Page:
Youth Allowance reform

Though the Bradley report fails on the key funding issue, not all of it is bad.

Earlier in the year, we debated the ‘independence’ test for Youth Allowance. I thought it should be tightened to exclude those satisfying a soft work test, but really still living at home dependent on their affluent parents.

The report provides new information on this issue. It shows (p.52) that ‘independent at home’ has been the only growing class of YA recipients over the last few years, though there was a small lift in other categories over 2006-07. Work Bruce Chapman carried out for the review using HILDA data found that 36% of Youth Allowance recipients were in households earning more than $100,000 a year. By contrast, only 32% of recipients were in households earning less than $50,000 a year. It’s quite a small sample (136 students), but supports other evidence that YA has turned into middle-class welfare rather than a program that assists genuinely needy people to attend university.

Sensibly, the Bradley report recommends abolishing these ‘independence’ categories, but lowering the age of automatic independence from 25 to 22. Money would be diverted to increasing how much parents can earn from $31,400 to $42,500, increasing the amount students can earn, and increasing benefits by an unspecified amount. Existing rorters of YA can, however, rest easy – current recipients will be ‘grandfathered’ out.

29 thoughts on “Youth Allowance reform

  1. I think my opinion hasn’t changed. They should just turn into a loan, and allow anyone that wants to claim it to claim it as long as they are over 18. All these weird rules for people who are legally adults, can drink, get paid to shoot people in foreign countries, go on the dole, and so on is just government social engineering, and in this case, it is engineering against people getting educated.


  2. I agree with conrad that we need to acknowledge that we’re talking about adults here, and forcing them to be dependent on their parents is not really good policy. Certainly the restructure and liberalisation of the YA parental income test is a couple of decades overdue – as I’ve said in the past, it is a spectacularly poorly designed means tests, so it is not surprising people have found artificial ways around its inadequacies (simply labelling all such people “rorters”, BTW, is evading the issues).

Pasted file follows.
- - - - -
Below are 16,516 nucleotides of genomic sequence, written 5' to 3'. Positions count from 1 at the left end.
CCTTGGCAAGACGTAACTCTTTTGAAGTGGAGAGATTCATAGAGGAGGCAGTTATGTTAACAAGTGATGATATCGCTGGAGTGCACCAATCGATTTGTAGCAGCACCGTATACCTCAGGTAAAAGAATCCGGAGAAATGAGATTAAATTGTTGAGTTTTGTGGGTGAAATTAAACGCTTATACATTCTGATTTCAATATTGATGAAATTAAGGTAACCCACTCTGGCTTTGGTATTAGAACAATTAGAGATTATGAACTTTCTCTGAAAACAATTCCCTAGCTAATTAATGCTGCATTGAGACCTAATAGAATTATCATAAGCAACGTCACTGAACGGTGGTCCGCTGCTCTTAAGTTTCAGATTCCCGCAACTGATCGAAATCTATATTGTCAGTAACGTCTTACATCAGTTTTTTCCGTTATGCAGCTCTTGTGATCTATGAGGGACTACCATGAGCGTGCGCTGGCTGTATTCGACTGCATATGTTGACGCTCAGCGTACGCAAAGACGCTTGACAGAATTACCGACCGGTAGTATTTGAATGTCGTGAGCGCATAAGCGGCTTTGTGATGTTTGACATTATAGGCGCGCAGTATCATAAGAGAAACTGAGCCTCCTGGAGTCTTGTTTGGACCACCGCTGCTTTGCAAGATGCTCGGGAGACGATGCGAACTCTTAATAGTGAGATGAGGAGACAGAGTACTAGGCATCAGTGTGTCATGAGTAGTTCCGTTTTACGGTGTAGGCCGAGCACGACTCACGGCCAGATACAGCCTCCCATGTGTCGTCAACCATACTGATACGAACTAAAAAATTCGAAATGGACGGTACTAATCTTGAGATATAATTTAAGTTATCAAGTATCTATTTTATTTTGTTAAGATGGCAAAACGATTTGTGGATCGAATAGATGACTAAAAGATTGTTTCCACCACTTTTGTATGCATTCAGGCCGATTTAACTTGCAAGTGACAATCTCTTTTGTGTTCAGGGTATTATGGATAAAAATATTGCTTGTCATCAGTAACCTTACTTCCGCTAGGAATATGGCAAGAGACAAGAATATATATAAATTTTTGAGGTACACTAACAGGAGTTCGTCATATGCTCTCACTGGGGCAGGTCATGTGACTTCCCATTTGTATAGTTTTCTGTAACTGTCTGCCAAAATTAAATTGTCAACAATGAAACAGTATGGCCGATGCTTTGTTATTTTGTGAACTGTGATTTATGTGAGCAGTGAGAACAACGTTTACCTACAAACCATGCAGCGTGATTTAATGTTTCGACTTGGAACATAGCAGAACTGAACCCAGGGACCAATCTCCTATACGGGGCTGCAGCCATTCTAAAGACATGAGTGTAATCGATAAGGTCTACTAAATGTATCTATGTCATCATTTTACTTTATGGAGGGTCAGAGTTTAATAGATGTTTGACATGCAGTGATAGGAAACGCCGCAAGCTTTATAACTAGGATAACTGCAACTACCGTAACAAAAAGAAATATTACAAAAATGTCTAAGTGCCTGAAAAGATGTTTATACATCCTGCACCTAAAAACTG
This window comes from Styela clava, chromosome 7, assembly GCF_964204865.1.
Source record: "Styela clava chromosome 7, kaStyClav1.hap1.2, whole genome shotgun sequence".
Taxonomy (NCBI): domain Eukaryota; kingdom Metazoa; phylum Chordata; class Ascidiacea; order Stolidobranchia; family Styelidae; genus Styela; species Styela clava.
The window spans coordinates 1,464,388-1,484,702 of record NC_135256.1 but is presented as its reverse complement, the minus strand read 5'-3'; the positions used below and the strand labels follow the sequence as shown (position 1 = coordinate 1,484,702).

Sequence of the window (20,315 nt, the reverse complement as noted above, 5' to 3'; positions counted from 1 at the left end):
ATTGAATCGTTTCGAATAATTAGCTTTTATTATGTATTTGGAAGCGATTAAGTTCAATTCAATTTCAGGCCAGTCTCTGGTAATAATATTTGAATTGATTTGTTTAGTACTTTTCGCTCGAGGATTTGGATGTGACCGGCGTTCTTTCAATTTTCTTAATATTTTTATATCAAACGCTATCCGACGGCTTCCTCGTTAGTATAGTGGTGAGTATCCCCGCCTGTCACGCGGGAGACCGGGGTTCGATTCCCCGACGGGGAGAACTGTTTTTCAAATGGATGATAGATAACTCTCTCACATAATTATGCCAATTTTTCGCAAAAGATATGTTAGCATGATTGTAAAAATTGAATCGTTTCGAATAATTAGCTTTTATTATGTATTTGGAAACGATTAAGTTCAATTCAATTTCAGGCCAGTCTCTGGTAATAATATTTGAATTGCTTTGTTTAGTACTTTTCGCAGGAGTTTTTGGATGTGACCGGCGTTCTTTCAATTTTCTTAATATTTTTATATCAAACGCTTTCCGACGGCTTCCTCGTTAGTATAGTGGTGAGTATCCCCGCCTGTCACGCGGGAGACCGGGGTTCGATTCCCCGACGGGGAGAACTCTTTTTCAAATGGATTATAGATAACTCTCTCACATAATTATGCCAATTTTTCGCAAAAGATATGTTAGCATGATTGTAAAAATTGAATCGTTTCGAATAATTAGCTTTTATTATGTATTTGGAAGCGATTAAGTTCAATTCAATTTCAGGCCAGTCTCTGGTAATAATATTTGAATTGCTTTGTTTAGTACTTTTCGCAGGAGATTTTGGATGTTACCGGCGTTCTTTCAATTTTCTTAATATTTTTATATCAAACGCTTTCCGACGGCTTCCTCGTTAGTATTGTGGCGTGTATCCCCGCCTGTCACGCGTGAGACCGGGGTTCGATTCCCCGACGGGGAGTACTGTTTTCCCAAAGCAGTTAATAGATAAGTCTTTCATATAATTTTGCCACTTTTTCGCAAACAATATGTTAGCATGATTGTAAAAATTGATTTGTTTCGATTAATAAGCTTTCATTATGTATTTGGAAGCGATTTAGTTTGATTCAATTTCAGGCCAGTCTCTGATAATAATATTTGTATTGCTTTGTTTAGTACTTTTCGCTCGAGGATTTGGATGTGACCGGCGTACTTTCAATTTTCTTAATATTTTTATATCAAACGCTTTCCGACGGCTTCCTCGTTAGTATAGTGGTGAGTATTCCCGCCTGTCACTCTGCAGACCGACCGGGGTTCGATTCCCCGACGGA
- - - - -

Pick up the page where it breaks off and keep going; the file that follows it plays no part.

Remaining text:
The big disappointment for me is Bradley’s failure to look hard at the effects of the very low payment rate of YA. This also causes all sorts of perverse behaviour and really duds those who cannot call on parents for support.


  3. Conrad is right in the sense that there is no long-term justification for welfare for uni students. All they have is a cash flow problem, and loans are the solution to cash flow issues.

    However given the political reality that these loans, like the HELP schemes, would be soft loans I’d want to see the comparative cost of a general loan scheme compared to targeted welfare.


  4. “I’d want to see the comparative cost of a general loan scheme compared to targeted welfare”
    I imagine that it wouldn’t be too hard to calculate simplistically, ignoring the cost differentials between administering them both and other potential losses (or gains) on the loans. If 50% of people take out loans and have a 10% default rate, then that would cost the equivalent of simply giving 5% of people the same amount on welfare. I note that in the US, even these soft loans come with conditions — so, unlike housing, you still have to pay them back, even after bankruptcy, so lower levels of defaults than things like HECS are probably not too unrealistic.